The Hard Work
When Antoinette Monsio Sayeh (F82, F85) took over as Liberia’s post-conflict Minster of Finance, some of her fellow civil servants complained about walking the 10 flights of stairs up to their office once a day.
Sayeh didn’t have much sympathy. She climbed them five or six times every day, using her cell phone glow to light the way when the lights in the building went out. Those, at least, usually worked, unlike the elevator, which was out for good.
And if that’s how bad of shape the Liberian government buildings were in, its finances might have been even worse.
“Sometimes its difficult to remember how arduous it was,” Sayeh told The Fletcher School.
Sayeh, who holds a Ph.D. in international economics from The Fletcher School, joined President Ellen Johnson Sirleaf’s cabinet in 2006. The goal was to implement the International Monetary Fund’s government and economic assistance program and get her home country back on its feet, as Liberia was just emerging from a decade of “mismanaged economy” and 14 years of war.
For the next two years, Sayeh, who had previously worked for the World Bank for 17 years, would do the hard work, not only climbing the stairs but also trying to get the country’s finances back in order: clearing its debts, balancing the budget, rejecting requests for expenditures that would put Liberia deeper into debt, and cutting “ghost staff” who “should have retired ages ago and didn’t.”
The work didn’t make Sayeh or her team popular. “We were also seen as very heartless when it came to letting people retire,” she said. But with Liberia’s debt overhang at 600 percent of gross domestic product and 64 percent of the population below the poverty line, someone had to make the hard choices to get Liberia on a sustainable path and restore conditions for growth and job creation, Sayeh said.
“We had a shattered economy and the bleakest of social conditions,” she said.
Key to Sayeh’s mission guiding Liberia through the IMF’s Heavily Indebted Poor Countries Initiative was strict adherence to a balanced budget and strengthening tax collection, which made the Ministry of Finance “everyone’s favorite whipping boy.” Sayeh also eliminated distorting incentives in the tax code and worked to recruit foreign nationals with the higher skills (and salaries) necessary to build capacity in Liberia, two more initiatives that created pushback and resentment among entrenched local interest.
A lot of the focus, she said, was on getting “quick wins” because the government and donor community were hesitant to take on the more difficult task of institution building.
“We were desperate in those early days to get to basic capacity for the civil service at the middle [management] level,” Sayeh said. “It can’t be achieved in fragile states without situating it in a bunch of contexts. It’s helpful to distinguish between capacity of an organization on the one hand and individuals on the other. For example, training may be the right response in a case where specific surgical skills are not there and you need them in a hospital. It would not be an effective strategy if the people had those skills but weren’t motivated to use them.”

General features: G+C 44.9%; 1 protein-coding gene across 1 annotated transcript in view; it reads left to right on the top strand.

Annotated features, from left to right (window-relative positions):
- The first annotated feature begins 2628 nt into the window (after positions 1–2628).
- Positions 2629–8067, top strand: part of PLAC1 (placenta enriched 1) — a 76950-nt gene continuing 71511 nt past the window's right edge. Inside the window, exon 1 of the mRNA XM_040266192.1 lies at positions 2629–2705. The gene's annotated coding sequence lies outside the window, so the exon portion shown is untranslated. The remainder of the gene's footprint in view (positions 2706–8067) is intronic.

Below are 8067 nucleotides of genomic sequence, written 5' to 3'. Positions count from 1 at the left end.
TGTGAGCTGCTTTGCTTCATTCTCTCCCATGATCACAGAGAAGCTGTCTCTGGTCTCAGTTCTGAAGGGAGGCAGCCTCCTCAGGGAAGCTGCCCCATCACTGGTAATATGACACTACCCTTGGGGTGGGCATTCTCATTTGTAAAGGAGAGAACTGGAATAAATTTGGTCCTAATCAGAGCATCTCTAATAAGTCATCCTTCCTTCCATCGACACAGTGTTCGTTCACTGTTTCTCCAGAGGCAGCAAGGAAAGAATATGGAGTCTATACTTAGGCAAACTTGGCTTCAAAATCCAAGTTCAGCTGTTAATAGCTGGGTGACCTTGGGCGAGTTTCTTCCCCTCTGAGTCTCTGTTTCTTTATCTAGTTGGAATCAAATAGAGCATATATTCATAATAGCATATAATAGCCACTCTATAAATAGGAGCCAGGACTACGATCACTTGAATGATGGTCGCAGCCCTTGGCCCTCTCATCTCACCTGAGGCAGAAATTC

Sayeh warned that best practice situations don’t always work on the ground, that organizations “have to design different strategies for the different causes of disfunction.” Progress in fragile states can’t be made without “a lot of ups and downs and sometimes second-best solutions were the result of trying to implement reform,” she said.
Sayeh’s experience in Liberia has left her less than rosy about the outlook for her country and that of other fragile states in sub-Saharan Africa, where the financial gap is widening between fragile and non-fragile nations. Part of that is due to recent commodity price shocks and the 2016 Ebola outbreak, she said, but a lot of it simply comes to down to needing better institutions, better policies, and better governments.
“Research shows even when fragile states were doing better … that growth was more volatile than other countries,” she said.
Liberia is a case in point. The country has seen 22 percent inflation this year and 54 percent of its population was still living below the poverty line in 2016. Its GDP growth, which was 7.15 percent in 2008 when Sayeh stepped down as Minister of Finance to head the IMF’s Africa department, has hovered close to 0 percent since 2014.
“Those are scary things in Liberia because we know how unhappy young people, who had a big part in our war, are, and we know how important it is to demonstrate to them that things are getting better. So, it’s hard to be optimistic,” said Sayeh. “I’m hopeful that the authorities try to quickly arrest the decline … I’m hopeful that they come to a recognition that their political well-being is at stake and try to do something about the economic situation.”